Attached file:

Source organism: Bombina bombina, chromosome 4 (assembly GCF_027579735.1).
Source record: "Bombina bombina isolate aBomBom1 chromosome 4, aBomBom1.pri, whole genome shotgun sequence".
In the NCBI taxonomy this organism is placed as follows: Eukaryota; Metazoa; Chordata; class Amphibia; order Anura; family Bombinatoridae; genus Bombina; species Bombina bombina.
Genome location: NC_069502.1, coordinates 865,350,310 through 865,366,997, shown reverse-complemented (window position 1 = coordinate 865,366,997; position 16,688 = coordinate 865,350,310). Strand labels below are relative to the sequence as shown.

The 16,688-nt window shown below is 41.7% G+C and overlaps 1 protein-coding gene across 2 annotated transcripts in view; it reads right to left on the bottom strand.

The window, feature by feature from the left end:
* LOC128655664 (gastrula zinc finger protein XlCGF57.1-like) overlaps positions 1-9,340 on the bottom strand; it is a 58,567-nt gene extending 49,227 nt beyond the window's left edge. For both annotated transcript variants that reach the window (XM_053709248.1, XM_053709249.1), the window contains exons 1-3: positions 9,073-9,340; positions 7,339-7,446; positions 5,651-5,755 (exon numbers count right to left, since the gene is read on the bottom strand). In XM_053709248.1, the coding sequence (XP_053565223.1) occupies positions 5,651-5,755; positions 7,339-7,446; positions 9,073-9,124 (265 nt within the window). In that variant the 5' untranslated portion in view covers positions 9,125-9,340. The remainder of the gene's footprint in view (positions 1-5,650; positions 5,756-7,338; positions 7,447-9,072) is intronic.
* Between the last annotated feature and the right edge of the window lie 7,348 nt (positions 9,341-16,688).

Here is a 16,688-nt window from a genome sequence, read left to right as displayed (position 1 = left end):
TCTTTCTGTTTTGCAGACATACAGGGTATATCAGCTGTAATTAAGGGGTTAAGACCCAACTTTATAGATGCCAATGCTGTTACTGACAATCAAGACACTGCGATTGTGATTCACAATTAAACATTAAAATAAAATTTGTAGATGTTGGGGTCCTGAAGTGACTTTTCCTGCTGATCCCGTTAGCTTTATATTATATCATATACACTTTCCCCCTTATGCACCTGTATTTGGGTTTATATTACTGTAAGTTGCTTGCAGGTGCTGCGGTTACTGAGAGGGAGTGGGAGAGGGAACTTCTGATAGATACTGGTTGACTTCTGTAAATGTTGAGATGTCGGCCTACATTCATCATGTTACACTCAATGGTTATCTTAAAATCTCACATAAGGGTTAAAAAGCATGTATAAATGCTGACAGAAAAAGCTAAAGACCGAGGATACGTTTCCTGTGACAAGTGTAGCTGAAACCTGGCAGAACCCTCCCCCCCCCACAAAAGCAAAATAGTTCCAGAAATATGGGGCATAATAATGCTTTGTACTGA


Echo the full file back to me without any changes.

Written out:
Source organism: Bombina bombina, chromosome 4 (assembly GCF_027579735.1).
Source record: "Bombina bombina isolate aBomBom1 chromosome 4, aBomBom1.pri, whole genome shotgun sequence".
In the NCBI taxonomy this organism is placed as follows: Eukaryota; Metazoa; Chordata; class Amphibia; order Anura; family Bombinatoridae; genus Bombina; species Bombina bombina.
Genome location: NC_069502.1, coordinates 865,350,310 through 865,366,997, shown reverse-complemented (window position 1 = coordinate 865,366,997; position 16,688 = coordinate 865,350,310). Strand labels below are relative to the sequence as shown.

The 16,688-nt window shown below is 41.7% G+C and overlaps 1 protein-coding gene across 2 annotated transcripts in view; it reads right to left on the bottom strand.

The window, feature by feature from the left end:
* LOC128655664 (gastrula zinc finger protein XlCGF57.1-like) overlaps positions 1-9,340 on the bottom strand; it is a 58,567-nt gene extending 49,227 nt beyond the window's left edge. For both annotated transcript variants that reach the window (XM_053709248.1, XM_053709249.1), the window contains exons 1-3: positions 9,073-9,340; positions 7,339-7,446; positions 5,651-5,755 (exon numbers count right to left, since the gene is read on the bottom strand). In XM_053709248.1, the coding sequence (XP_053565223.1) occupies positions 5,651-5,755; positions 7,339-7,446; positions 9,073-9,124 (265 nt within the window). In that variant the 5' untranslated portion in view covers positions 9,125-9,340. The remainder of the gene's footprint in view (positions 1-5,650; positions 5,756-7,338; positions 7,447-9,072) is intronic.
* Between the last annotated feature and the right edge of the window lie 7,348 nt (positions 9,341-16,688).

Here is a 16,688-nt window from a genome sequence, read left to right as displayed (position 1 = left end):
TCTTTCTGTTTTGCAGACATACAGGGTATATCAGCTGTAATTAAGGGGTTAAGACCCAACTTTATAGATGCCAATGCTGTTACTGACAATCAAGACACTGCGATTGTGATTCACAATTAAACATTAAAATAAAATTTGTAGATGTTGGGGTCCTGAAGTGACTTTTCCTGCTGATCCCGTTAGCTTTATATTATATCATATACACTTTCCCCCTTATGCACCTGTATTTGGGTTTATATTACTGTAAGTTGCTTGCAGGTGCTGCGGTTACTGAGAGGGAGTGGGAGAGGGAACTTCTGATAGATACTGGTTGACTTCTGTAAATGTTGAGATGTCGGCCTACATTCATCATGTTACACTCAATGGTTATCTTAAAATCTCACATAAGGGTTAAAAAGCATGTATAAATGCTGACAGAAAAAGCTAAAGACCGAGGATACGTTTCCTGTGACAAGTGTAGCTGAAACCTGGCAGAACCCTCCCCCCCCCACAAAAGCAAAATAGTTCCAGAAATATGGGGCATAATAATGCTTTGTACTGA